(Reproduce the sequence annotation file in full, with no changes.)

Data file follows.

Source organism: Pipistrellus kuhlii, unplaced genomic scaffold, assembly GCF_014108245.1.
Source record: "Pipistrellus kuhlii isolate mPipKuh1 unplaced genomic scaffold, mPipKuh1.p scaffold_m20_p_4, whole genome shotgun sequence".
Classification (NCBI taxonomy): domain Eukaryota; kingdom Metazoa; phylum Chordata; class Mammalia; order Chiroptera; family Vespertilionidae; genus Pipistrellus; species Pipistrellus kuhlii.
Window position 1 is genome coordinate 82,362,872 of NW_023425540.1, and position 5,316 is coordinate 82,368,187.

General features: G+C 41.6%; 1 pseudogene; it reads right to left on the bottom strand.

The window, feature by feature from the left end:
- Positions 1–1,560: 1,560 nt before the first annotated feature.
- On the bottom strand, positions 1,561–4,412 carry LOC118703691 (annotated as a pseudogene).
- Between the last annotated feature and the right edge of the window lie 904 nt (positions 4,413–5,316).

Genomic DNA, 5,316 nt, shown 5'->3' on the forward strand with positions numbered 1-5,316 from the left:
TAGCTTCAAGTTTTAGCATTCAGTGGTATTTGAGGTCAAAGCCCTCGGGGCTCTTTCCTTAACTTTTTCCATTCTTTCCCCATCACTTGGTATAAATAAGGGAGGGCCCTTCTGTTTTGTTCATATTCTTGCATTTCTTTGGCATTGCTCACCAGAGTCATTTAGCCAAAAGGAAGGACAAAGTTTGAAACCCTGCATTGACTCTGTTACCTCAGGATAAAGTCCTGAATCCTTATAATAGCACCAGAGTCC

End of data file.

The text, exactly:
Source organism: Pipistrellus kuhlii, unplaced genomic scaffold, assembly GCF_014108245.1.
Source record: "Pipistrellus kuhlii isolate mPipKuh1 unplaced genomic scaffold, mPipKuh1.p scaffold_m20_p_4, whole genome shotgun sequence".
Classification (NCBI taxonomy): domain Eukaryota; kingdom Metazoa; phylum Chordata; class Mammalia; order Chiroptera; family Vespertilionidae; genus Pipistrellus; species Pipistrellus kuhlii.
Window position 1 is genome coordinate 82,362,872 of NW_023425540.1, and position 5,316 is coordinate 82,368,187.

General features: G+C 41.6%; 1 pseudogene; it reads right to left on the bottom strand.

The window, feature by feature from the left end:
- Positions 1–1,560: 1,560 nt before the first annotated feature.
- On the bottom strand, positions 1,561–4,412 carry LOC118703691 (annotated as a pseudogene).
- Between the last annotated feature and the right edge of the window lie 904 nt (positions 4,413–5,316).

Genomic DNA, 5,316 nt, shown 5'->3' on the forward strand with positions numbered 1-5,316 from the left:
TAGCTTCAAGTTTTAGCATTCAGTGGTATTTGAGGTCAAAGCCCTCGGGGCTCTTTCCTTAACTTTTTCCATTCTTTCCCCATCACTTGGTATAAATAAGGGAGGGCCCTTCTGTTTTGTTCATATTCTTGCATTTCTTTGGCATTGCTCACCAGAGTCATTTAGCCAAAAGGAAGGACAAAGTTTGAAACCCTGCATTGACTCTGTTACCTCAGGATAAAGTCCTGAATCCTTATAATAGCACCAGAGTCC